More than 100 supporters gathered to wish U.S. Rep. Mike Coffman a happy 59th birthday on March 22 at the Aurora Summit steakhouse and to chip in $59 each in what has become an annual fundraiser for the Aurora Republican. This year, he’ll be able to use every penny in what national observers have pegged one of the toughest reelection bids by any incumbent member of Congress, as Coffman faces former state House Speaker Andrew Romanoff in the evenly divided 6th Congressional District.
“Knowing Mike is knowing his deep commitment to whatever he does, and that has never been more true than in this election cycle, because he has a fight on his hands,” said his wife, Cynthia Coffman, before the candidate blew out the candles on his birthday cake. “Mike and I know that he will win it. He’ll win it in part because Aurora is his hometown.”
Introducing her husband, Coffman, herself a candidate for attorney general this year, took a swing at Romanoff.
“His opponent, as far as I can tell his only connection to this district is a rental property and the vague hope that he might be able to win an election here,” she said. “But we know better because we have a hometown hero, and he’s the one who’s going to win this election.”
Coffman also touted her husband’s legendary campaign stamina.
She said she’d had to consider carefully whether she could match his vigor on the campaign trail when she was weighing whether to run — she’s in a primary against state Rep. Mark Waller, R-Colorado Springs, the winner of which will face former District Attorney Don Quick in the fall — and decided she came up short.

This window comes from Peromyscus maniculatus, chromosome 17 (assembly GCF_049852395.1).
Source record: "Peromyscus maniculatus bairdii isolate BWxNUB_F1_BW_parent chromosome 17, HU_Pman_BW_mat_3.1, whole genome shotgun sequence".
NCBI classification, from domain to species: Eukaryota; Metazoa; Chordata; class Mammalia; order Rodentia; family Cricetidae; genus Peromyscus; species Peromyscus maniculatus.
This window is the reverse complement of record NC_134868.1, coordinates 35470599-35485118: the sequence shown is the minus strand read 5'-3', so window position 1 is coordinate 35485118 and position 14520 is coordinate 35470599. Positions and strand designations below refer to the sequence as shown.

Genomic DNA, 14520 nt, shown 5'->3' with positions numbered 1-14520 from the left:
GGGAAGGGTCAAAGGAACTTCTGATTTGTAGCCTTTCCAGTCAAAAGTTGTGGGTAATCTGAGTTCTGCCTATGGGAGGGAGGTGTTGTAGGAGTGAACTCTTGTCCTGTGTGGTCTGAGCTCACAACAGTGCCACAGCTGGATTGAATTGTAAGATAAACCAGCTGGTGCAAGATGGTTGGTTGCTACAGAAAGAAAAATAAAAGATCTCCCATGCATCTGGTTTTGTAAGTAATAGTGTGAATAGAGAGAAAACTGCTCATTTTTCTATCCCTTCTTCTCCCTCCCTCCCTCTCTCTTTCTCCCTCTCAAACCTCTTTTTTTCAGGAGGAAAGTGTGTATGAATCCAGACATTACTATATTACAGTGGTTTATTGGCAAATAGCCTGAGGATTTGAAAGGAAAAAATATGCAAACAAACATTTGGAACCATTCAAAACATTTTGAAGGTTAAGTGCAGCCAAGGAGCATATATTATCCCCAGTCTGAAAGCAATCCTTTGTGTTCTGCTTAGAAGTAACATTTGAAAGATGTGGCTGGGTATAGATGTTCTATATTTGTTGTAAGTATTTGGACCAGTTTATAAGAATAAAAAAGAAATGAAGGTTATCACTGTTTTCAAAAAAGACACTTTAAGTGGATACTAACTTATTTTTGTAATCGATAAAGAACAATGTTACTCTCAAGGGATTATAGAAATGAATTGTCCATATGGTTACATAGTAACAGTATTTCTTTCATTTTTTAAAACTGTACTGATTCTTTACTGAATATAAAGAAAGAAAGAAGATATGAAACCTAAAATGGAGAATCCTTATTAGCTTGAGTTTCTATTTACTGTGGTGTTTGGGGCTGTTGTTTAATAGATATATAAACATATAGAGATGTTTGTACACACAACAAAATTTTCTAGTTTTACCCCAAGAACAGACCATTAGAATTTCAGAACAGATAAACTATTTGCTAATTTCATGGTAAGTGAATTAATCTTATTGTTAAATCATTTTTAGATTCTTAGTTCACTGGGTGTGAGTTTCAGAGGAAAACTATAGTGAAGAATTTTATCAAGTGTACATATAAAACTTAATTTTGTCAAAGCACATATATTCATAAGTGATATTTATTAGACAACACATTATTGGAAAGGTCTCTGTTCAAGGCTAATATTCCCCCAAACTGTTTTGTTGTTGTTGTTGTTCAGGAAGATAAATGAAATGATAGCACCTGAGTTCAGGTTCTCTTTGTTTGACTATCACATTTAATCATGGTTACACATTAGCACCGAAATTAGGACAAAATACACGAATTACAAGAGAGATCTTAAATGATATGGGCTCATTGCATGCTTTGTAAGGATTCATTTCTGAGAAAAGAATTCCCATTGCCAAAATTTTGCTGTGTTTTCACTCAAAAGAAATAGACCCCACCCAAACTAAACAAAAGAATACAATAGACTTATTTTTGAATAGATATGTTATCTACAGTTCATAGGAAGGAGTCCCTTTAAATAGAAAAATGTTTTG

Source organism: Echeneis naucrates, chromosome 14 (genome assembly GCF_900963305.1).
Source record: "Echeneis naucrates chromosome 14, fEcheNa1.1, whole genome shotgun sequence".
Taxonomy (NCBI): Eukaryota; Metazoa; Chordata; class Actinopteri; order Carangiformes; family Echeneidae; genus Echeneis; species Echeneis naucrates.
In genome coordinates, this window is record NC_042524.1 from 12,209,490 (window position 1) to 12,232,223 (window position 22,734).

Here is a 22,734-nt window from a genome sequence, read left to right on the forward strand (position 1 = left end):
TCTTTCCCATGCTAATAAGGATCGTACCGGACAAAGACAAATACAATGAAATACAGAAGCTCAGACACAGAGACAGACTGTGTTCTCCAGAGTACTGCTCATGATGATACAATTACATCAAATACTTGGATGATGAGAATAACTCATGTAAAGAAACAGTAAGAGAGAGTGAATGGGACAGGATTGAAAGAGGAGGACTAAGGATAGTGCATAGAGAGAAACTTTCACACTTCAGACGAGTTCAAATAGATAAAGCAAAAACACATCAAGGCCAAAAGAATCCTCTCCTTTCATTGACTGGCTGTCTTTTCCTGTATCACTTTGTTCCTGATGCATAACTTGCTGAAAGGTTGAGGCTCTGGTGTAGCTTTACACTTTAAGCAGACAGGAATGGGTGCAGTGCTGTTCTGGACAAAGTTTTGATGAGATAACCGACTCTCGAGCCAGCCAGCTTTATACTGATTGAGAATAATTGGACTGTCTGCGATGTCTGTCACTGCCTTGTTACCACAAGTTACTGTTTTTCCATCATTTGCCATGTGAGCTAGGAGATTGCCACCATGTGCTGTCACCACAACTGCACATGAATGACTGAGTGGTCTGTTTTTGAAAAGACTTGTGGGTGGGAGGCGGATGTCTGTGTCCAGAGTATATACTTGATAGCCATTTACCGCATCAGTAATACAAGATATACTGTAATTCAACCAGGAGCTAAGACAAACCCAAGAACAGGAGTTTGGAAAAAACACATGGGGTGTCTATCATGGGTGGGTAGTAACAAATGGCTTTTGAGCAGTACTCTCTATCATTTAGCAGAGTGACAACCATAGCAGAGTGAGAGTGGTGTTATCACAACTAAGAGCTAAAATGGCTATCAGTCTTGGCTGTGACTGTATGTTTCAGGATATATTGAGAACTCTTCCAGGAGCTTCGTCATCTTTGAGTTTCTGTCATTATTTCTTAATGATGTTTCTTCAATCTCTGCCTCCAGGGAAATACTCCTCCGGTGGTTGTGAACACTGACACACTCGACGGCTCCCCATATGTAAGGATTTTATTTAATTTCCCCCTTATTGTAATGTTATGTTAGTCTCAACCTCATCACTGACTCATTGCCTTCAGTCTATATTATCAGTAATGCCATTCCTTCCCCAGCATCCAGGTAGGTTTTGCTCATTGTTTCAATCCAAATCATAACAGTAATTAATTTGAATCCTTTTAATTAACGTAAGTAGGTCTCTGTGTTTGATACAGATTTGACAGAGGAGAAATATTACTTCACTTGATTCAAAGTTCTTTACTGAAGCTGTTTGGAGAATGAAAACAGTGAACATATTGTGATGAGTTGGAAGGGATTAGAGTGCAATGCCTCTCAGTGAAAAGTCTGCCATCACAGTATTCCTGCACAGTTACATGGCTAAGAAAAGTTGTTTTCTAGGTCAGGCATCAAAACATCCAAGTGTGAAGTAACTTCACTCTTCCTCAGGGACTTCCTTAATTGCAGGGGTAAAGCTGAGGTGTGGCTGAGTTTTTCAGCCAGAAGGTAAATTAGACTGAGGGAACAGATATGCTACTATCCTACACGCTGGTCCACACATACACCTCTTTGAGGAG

“I’m not that crazy, I’m not that obsessed, and I’m not that energetic,” she laughed. “I pale by comparison.”
Still, she noted, this past week she’d had what she termed “a glimmer of campaigning like Mike Coffman” when she decided one night to trek to Durango to speak at the La Plata County Republican assembly the next day. Following a 13-hour round-trip drive, she realized, “That is a Mike Coffman move, if there ever was one.” Then she added, “Here’s the difference: the next morning, I called to arrange a massage and a B-12 shot. Mike would just do 500 pushups and he’d be ready to go again.”
But the “hometown hero” label was the constant theme at the party as friends and supporters recounted Coffman’s many races over the years — he’s been winning elections with Aurora votes for decades, first serving in the Legislature, then as state treasurer and secretary of state before winning a seat in Congress in 2008 — and said they expected him to prevail in this contest.
Aurora Councilman Bob LeGare grinned as he recalled first meeting Coffman in the early 1980s at the local chamber of commerce.
“I think Mike’s going to win this congressional race. In the 31 years I’ve known Mike, the only race he ever lost was when he ran for Aurora City Council,” he said. “Mike needs to keep doing what he’s doing. He’s a diligent campaigner — he’s everywhere. The important message for people is that Mike is an Aurora hometown resident. Mike knows this city better than any candidate who’s run in this district before. Mike’s the guy.”
The 6th CD encompasses Aurora and portions of Adams County, including Brighton and Thornton, along with the more densely populated portions of Arapahoe County and a sliver of Douglas County, including Lone Tree and Highlands Ranch. While it was a solidly Republican district when Coffman first won the seat, its current make-up is almost equally divided between Republican, Democratic and independent voters. Coffman defeated little-known former state Rep. Joe Miklosi by just 2 points in 2012, the first election under the new boundaries.